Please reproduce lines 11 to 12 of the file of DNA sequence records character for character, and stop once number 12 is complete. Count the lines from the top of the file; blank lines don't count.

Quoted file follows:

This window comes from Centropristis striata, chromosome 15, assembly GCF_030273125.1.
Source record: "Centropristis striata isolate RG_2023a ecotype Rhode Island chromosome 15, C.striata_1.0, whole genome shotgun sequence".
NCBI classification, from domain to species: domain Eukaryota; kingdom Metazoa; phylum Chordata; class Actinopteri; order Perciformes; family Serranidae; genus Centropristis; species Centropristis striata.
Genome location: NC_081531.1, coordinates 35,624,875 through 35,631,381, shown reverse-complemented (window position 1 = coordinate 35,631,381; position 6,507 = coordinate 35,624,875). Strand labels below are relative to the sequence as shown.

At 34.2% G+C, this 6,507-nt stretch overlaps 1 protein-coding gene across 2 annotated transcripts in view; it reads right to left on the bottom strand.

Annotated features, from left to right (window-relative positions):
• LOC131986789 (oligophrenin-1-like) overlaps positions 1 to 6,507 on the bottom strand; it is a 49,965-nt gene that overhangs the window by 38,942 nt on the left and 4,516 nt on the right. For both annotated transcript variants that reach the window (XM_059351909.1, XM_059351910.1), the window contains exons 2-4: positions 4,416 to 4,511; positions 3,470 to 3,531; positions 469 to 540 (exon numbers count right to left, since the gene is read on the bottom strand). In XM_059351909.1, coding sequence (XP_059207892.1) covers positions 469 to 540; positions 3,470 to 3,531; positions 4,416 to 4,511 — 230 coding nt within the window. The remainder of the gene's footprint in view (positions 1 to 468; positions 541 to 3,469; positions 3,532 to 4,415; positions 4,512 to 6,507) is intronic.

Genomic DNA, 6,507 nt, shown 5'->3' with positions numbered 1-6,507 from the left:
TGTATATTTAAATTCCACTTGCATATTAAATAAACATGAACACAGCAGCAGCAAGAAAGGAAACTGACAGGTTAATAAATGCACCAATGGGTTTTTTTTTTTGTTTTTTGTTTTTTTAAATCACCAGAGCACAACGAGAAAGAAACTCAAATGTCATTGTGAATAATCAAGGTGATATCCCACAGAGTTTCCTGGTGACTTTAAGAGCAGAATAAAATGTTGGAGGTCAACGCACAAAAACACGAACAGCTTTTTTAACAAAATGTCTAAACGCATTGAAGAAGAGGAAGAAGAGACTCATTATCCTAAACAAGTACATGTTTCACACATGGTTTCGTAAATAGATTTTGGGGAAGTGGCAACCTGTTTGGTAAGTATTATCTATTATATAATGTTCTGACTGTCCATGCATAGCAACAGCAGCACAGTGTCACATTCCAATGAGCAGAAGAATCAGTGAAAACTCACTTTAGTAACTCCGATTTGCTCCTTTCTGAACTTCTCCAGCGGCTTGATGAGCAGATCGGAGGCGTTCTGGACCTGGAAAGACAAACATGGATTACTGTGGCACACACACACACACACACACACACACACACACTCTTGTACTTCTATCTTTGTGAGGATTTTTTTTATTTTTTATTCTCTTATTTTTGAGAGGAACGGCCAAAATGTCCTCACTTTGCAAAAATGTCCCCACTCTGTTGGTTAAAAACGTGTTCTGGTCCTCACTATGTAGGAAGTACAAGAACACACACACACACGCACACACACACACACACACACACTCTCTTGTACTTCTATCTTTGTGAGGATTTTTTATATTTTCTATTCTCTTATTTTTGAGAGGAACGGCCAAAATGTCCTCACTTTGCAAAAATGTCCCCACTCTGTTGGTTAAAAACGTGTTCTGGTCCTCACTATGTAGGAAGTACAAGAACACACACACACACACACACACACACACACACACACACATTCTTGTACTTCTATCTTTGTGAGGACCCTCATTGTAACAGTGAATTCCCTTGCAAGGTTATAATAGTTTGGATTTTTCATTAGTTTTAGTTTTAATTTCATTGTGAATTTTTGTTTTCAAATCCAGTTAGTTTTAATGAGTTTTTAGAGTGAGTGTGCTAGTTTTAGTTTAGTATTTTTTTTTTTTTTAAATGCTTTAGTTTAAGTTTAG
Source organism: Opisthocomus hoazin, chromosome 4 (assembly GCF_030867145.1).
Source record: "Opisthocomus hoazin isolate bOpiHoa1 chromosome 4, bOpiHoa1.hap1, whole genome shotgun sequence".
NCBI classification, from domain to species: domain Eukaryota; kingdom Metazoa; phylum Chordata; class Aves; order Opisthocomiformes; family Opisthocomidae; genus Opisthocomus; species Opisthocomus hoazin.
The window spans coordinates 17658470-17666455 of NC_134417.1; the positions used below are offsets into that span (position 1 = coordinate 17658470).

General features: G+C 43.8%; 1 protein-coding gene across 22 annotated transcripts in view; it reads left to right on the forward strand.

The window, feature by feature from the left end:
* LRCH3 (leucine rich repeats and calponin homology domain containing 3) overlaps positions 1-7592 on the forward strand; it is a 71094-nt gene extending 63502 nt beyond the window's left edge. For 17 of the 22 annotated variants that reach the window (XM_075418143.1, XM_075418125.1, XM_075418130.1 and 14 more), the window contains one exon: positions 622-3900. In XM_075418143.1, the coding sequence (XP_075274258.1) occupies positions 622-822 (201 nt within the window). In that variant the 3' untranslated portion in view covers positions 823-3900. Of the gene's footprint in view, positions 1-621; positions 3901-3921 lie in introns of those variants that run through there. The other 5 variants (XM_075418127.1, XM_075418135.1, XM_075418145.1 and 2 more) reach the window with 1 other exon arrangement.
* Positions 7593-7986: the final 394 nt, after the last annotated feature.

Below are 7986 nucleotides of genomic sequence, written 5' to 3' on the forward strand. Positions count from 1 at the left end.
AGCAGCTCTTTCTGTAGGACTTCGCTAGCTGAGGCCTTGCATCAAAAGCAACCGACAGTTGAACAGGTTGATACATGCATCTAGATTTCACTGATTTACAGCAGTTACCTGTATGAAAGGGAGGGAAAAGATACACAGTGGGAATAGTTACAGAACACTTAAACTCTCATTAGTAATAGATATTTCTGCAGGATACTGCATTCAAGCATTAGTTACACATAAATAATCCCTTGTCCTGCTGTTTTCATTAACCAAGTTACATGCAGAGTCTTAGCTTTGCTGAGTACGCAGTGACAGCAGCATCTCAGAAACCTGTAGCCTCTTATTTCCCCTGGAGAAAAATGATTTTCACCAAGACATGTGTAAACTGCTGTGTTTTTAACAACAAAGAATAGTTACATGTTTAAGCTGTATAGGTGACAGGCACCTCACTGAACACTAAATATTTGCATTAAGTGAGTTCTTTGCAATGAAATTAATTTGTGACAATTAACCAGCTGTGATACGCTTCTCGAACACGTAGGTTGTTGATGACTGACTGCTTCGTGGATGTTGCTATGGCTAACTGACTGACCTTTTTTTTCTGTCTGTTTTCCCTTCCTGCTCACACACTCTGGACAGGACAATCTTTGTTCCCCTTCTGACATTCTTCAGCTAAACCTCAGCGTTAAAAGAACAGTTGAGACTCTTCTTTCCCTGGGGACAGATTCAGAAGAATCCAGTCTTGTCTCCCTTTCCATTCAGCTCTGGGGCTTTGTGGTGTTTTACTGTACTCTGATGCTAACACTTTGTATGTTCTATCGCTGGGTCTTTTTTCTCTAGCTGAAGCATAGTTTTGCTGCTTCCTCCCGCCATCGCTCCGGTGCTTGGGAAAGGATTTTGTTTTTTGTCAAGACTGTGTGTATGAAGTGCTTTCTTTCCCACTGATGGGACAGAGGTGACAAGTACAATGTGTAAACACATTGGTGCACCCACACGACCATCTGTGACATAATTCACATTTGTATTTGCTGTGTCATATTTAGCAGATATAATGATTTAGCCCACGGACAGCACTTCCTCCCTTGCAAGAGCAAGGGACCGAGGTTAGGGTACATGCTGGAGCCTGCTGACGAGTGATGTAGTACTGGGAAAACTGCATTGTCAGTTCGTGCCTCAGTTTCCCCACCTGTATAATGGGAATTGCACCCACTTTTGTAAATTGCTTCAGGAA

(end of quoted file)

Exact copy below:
Source record: "Opisthocomus hoazin isolate bOpiHoa1 chromosome 4, bOpiHoa1.hap1, whole genome shotgun sequence".
NCBI classification, from domain to species: domain Eukaryota; kingdom Metazoa; phylum Chordata; class Aves; order Opisthocomiformes; family Opisthocomidae; genus Opisthocomus; species Opisthocomus hoazin.